Some Christians condemn Eve for her act, concluding that she and her daughters are somehow flawed by it. Not the Latter-day Saints! Informed by revelation, we celebrate Eve’s act and honor her wisdom and courage in the great episode called the Fall (see Bruce R. McConkie, “Eve and the Fall,” Woman, Salt Lake City: Deseret Book Co., 1979, pp. 67-68). Joseph Smith taught that it was not a “sin,” because God had decreed it (see The Words of Joseph Smith, ed. Andrew F. Ehat and Lyndon W. Cook, Provo, Utah: Religious Studies Center, Brigham Young University, 1980, p. 63). Brigham Young declared, “We should never blame Mother Eve, not the least” (in Journal of Discourses, 13:145). Elder Joseph Fielding Smith said: “I never speak of the part Eve took in this fall as a sin, nor do I accuse Adam of a sin. … This was a transgression of the law, but not a sin … for it was something that Adam and Eve had to do!” (Joseph Fielding Smith, Doctrines of Salvation, comp. Bruce R. McConkie, 3 vols., Salt Lake City: Bookcraft, 1954-56, 1:114-15).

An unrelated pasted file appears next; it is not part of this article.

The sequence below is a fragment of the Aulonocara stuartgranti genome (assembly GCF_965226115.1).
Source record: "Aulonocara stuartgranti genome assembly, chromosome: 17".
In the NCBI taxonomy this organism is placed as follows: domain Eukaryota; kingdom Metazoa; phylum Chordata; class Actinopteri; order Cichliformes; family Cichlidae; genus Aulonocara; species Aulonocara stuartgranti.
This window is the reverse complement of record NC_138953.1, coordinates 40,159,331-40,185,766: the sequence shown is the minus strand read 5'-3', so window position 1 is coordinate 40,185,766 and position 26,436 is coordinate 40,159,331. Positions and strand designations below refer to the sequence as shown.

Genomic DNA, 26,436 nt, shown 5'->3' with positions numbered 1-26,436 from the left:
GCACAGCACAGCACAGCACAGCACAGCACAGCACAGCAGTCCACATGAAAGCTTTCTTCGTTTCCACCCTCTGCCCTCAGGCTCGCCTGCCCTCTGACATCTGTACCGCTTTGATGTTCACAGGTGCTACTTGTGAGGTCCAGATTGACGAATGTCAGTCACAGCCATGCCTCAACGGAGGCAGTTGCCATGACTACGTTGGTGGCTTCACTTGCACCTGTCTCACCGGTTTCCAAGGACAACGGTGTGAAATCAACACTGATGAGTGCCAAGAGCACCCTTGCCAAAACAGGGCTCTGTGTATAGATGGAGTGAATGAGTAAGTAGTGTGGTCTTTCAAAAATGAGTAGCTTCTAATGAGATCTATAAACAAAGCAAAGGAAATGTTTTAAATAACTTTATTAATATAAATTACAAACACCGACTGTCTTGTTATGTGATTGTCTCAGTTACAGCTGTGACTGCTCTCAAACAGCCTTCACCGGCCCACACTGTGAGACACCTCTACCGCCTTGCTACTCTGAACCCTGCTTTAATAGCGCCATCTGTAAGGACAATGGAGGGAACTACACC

This suggested contrast between a sin and a transgression reminds us of the careful wording in the second article of faith: “We believe that men will be punished for their own sins, and not for Adam’s transgression” (emphasis added). It also echoes a familiar distinction in the law. Some acts, like murder, are crimes because they are inherently wrong. Other acts, like operating without a license, are crimes only because they are legally prohibited. Under these distinctions, the act that produced the Fall was not a sin-inherently wrong-but a transgression-wrong because it was formally prohibited. These words are not always used to denote something different, but this distinction seems meaningful in the circumstances of the Fall.” (Dallin H. Oaks, “‘The Great Plan of Happiness‘,” Ensign, Nov 1993, 72)